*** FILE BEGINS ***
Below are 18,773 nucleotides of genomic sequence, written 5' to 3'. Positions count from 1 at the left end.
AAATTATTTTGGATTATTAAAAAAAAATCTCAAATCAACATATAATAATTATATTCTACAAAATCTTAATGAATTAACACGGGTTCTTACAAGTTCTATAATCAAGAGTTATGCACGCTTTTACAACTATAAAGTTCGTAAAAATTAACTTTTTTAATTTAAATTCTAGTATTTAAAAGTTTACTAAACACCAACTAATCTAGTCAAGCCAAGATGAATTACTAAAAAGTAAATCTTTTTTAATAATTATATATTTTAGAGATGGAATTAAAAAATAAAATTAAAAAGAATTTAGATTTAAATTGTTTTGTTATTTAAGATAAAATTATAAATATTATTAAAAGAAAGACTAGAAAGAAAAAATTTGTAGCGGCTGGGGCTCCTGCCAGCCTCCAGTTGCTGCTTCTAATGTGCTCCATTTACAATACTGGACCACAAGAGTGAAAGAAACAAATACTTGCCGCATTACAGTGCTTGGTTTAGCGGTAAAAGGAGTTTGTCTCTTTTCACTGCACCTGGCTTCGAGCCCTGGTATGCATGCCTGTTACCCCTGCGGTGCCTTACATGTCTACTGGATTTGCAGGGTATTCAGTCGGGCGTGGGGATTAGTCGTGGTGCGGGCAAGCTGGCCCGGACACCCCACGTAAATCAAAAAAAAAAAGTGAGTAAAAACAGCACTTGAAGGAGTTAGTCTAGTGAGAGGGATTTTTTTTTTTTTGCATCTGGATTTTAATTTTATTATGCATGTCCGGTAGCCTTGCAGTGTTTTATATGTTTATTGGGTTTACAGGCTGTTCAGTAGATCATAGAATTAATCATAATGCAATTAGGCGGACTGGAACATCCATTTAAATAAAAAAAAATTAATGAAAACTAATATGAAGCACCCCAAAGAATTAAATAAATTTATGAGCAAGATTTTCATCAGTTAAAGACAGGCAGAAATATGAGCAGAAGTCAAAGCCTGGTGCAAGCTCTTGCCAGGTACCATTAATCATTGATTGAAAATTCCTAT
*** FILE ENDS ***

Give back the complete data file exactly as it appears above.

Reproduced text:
Below are 18,773 nucleotides of genomic sequence, written 5' to 3'. Positions count from 1 at the left end.
AAATTATTTTGGATTATTAAAAAAAAATCTCAAATCAACATATAATAATTATATTCTACAAAATCTTAATGAATTAACACGGGTTCTTACAAGTTCTATAATCAAGAGTTATGCACGCTTTTACAACTATAAAGTTCGTAAAAATTAACTTTTTTAATTTAAATTCTAGTATTTAAAAGTTTACTAAACACCAACTAATCTAGTCAAGCCAAGATGAATTACTAAAAAGTAAATCTTTTTTAATAATTATATATTTTAGAGATGGAATTAAAAAATAAAATTAAAAAGAATTTAGATTTAAATTGTTTTGTTATTTAAGATAAAATTATAAATATTATTAAAAGAAAGACTAGAAAGAAAAAATTTGTAGCGGCTGGGGCTCCTGCCAGCCTCCAGTTGCTGCTTCTAATGTGCTCCATTTACAATACTGGACCACAAGAGTGAAAGAAACAAATACTTGCCGCATTACAGTGCTTGGTTTAGCGGTAAAAGGAGTTTGTCTCTTTTCACTGCACCTGGCTTCGAGCCCTGGTATGCATGCCTGTTACCCCTGCGGTGCCTTACATGTCTACTGGATTTGCAGGGTATTCAGTCGGGCGTGGGGATTAGTCGTGGTGCGGGCAAGCTGGCCCGGACACCCCACGTAAATCAAAAAAAAAAAGTGAGTAAAAACAGCACTTGAAGGAGTTAGTCTAGTGAGAGGGATTTTTTTTTTTTTGCATCTGGATTTTAATTTTATTATGCATGTCCGGTAGCCTTGCAGTGTTTTATATGTTTATTGGGTTTACAGGCTGTTCAGTAGATCATAGAATTAATCATAATGCAATTAGGCGGACTGGAACATCCATTTAAATAAAAAAAAATTAATGAAAACTAATATGAAGCACCCCAAAGAATTAAATAAATTTATGAGCAAGATTTTCATCAGTTAAAGACAGGCAGAAATATGAGCAGAAGTCAAAGCCTGGTGCAAGCTCTTGCCAGGTACCATTAATCATTGATTGAAAATTCCTAT